A Reminder of Philippine Government Service Quality

When a person in the Philippines needs to get documents or to ask help from the government, they usually expect to wait in line for a long time, prepare a lot of requirements, go through many steps, and get a headache. Yesterday I experienced this again when I went to Roponggi for the renewal of my passport.

When I entered the building I saw a man beside the door whose job (I think) is to help people who have questions. I asked him where I should go to renew my passport and he got a form in a cabinet, stamped on it, gave it to me and said “Window 6”. I already had a form because it was on their website so I told him this and he looked angry. He got my form, stamped on it and gave it to me without saying anything.

A woman in Window 6 checked my papers and told me to go to the cashier to pay so I did. But the cashier wasn’t there. I waited for her for a few minutes and when she came back she moved very slowly and talked to a colleague first before getting my payment. She didn’t say anything or look at me the whole time.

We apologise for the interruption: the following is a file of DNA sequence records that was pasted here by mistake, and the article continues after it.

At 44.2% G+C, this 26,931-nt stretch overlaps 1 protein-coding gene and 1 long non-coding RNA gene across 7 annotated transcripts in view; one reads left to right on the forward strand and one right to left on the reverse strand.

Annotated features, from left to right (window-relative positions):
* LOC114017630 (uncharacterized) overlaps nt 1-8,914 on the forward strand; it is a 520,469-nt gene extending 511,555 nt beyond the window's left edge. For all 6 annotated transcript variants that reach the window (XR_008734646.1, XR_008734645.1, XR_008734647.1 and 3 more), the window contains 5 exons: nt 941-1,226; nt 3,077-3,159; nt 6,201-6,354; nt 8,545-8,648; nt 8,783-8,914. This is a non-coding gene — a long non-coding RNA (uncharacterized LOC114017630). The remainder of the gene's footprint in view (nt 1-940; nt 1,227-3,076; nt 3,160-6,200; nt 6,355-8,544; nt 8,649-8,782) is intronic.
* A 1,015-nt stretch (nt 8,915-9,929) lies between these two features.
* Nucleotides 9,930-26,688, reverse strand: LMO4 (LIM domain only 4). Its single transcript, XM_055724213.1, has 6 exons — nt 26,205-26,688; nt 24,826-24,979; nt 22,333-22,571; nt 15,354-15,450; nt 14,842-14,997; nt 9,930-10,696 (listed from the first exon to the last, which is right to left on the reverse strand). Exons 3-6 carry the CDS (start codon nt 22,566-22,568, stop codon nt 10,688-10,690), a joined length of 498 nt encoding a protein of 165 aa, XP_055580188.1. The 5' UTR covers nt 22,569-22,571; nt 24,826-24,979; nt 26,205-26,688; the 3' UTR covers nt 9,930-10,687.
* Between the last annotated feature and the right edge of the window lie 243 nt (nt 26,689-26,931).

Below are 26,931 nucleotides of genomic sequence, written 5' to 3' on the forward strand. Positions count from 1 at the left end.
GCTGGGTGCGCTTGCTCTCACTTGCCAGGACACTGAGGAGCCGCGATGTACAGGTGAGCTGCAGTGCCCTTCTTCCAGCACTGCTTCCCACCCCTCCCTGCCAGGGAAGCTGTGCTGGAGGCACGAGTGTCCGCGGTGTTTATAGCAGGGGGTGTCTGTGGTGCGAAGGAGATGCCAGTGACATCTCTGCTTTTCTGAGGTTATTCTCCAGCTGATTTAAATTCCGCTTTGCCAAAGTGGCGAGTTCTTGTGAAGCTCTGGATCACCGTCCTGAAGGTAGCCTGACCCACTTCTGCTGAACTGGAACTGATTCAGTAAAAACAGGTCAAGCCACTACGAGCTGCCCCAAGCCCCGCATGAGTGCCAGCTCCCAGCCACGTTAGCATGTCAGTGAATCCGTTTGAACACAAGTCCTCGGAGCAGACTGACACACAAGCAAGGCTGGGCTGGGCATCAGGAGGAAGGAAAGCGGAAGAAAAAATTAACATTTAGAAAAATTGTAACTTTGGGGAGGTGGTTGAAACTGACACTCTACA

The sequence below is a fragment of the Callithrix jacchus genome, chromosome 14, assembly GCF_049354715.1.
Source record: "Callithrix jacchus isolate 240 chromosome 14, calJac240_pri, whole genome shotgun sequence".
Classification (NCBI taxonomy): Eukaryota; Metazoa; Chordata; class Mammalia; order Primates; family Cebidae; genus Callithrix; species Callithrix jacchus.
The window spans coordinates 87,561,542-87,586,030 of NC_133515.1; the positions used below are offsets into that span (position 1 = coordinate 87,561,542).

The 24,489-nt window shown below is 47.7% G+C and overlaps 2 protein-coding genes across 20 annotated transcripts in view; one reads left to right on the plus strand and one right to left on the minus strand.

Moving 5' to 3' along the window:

I went back to Window 6 and they told me to go in a room for the last step (signing and picture-taking). There weren’t a lot of people (about ten) but there was only one officer (the other officer wasn’t in his table), so I had to wait for about 2 hours before it was my turn.

The officers weren’t nice. There were some teenagers who have a Filipino parent but cannot speak or understand Filipino and the officers, who couldn’t speak Japanese, seemed angry at them and their parents for this. They talked very loudly and rudely at the parents and the teenagers.

When it was my turn nothing happened except, when it was finished, the officer threw my old passport and receipt at me so the receipt fell to the floor, and she didn’t say sorry (I saw it happen to other people too). I didn’t get angry because the experience wasn’t as bad as usual, but I wish I had a nicer reminder of my home country.